The weather has been bad the last three days. It had been snowing and blowing in Rothera, and presumably in the Larsen B region. Still not getting the 0901 image on AMIGOS-3. Investigation showed that the updated schedule checker script did not finish loading, so I reloaded a copy this time to a temporary file, verified that the copy loaded ok, then renamed it.

I started getting Roger Stilwell up to speed on the AMIGOS and cGPS instrument upgrade and repairs, as it appears Roger will be replacing Malcolm Airey who will start working with another field group.

Looks like I’ll be flying tomorrow to Scar Inlet with Roger, Daniel, Daniel’s field assistant Ash Fusiarski, and a pilot to service the Scar Inlet AMIGOS-4 and Daniel’s Scar Inlet GPS, and whatever else we might have time for.


Election news and preparations for flight number two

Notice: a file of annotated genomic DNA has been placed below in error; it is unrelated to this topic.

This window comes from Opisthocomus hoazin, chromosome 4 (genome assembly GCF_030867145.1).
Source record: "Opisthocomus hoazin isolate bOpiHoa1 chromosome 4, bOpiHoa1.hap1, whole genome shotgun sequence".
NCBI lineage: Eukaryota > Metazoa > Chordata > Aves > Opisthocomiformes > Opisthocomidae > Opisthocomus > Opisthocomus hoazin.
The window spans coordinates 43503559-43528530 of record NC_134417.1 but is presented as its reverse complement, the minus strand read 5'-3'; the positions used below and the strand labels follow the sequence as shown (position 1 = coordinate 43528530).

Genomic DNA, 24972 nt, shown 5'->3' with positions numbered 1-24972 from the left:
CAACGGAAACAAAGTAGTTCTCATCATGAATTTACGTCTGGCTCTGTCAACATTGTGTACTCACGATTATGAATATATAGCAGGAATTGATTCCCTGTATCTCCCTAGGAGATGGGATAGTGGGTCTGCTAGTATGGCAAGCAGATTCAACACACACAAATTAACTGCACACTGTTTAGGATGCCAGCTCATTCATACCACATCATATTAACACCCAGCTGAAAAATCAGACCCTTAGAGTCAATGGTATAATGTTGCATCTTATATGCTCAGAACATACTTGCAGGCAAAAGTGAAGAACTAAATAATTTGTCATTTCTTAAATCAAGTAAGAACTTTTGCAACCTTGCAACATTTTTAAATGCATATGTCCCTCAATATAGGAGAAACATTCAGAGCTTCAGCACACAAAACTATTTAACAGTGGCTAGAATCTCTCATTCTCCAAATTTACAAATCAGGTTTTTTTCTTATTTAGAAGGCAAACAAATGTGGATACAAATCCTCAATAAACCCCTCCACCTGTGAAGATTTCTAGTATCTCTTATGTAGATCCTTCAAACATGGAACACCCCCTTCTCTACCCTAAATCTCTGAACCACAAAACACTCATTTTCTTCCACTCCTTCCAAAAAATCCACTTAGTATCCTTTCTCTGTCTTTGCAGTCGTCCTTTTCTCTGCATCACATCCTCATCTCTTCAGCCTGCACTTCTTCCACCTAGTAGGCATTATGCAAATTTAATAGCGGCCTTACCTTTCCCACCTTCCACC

November 7, 2012

Terry writes:

I was happy to see this morning that my candidate had won. No flying or even a weather briefing, so I spent the entire day writing and dealing with yesterday’s photos. Noticed that the Scar Inlet slot nearest AMIGOS-4 seemed wider than I remembered seeing in previous photos that Ted had taken. Was informed that afternoon that we are scheduled to fly again tomorrow. Our equipment is still in the hangar, and I’ll try to make any lunch preparations tonight, so hopefully I won’t be the one to hold things up this time around. Oh and I’ll try to remember the Canon this time.


Flight preparations

November 5, 2012

Terry writes:

Mike’s Ablation Valley group left after lunch, the first Rothera-based field deployment of the season. I was informed by field operations manager (FOM) Andy Barker that we are scheduled to fly tomorrow morning to attempt Scar Inlet, Flask Glacier, and maybe Leppard Glacier. I continued charging batteries and repacking equipment. Set up Iridium dial-out setup on Old Bransfield porch. I dialed in and connected to the cGPS unit on Leppard Glacier. I also called the cGPS on Flask, which answered the call but did not connect. I will need to swap out the electronics at Flask.